Many signals help Assistant rank the available responses, including the following main factors:
- How sure Assistant is that it understood what you asked.
- Whether a response is actually available for a particular interpretation of your request.
- How satisfied previous users were with a particular response to similar requests.
- How recently the response was created, to help you get a variety of fresh, high-quality responses.
- How well a response works on the device that you are using. For example, responses that are optimized for devices with screens are likely to be ranked lower on speakers. On a partner device where Assistant is built-in, if you ask for something specific to that device, such as changing the volume or playing a movie, the device manufacturer may handle some or all of the response, according to what the partner decides is the best user experience.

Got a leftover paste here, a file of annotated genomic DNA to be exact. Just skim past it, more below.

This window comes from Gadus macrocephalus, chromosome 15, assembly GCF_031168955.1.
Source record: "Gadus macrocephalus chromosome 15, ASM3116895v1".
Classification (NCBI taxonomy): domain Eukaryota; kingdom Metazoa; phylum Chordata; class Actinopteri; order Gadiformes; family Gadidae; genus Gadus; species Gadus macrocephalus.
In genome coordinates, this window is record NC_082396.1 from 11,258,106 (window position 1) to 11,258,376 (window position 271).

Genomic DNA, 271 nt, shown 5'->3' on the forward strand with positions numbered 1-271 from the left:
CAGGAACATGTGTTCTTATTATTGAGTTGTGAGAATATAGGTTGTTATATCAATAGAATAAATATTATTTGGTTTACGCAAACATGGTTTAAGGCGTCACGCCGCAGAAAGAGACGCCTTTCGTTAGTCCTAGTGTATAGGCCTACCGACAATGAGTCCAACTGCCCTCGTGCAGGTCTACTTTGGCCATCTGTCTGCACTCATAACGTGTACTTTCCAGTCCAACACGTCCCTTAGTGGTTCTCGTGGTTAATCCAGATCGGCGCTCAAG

- What else you asked for recently. For example, if you say, “Hey Google, start a five minute timer,” and then shortly after say, "Hey Google, stop," Assistant may use your earlier request to understand what you mean.
- What you are currently doing on your device, such as which app you have open when you ask Assistant for help, or what Assistant is already helping you with. For example, if you are listening to music and you say “Hey Google, skip,” Assistant jumps to the next song. Similarly, if you are part of the way through making a restaurant reservation using Assistant, it prioritizes completing the reservation above other possible responses.
- In limited circumstances, some high-quality responses may be manually curated to rank higher, for the purpose of improving the user experience. For example, to help users get timely information about COVID-19 and mitigate misinformation that could risk public safety, we may curate information from authoritative sources like the World Health Organization and governmental health authorities.
These main factors for ranking are weighted differently based on how you’re engaging Assistant and your personal preferences, as explained below.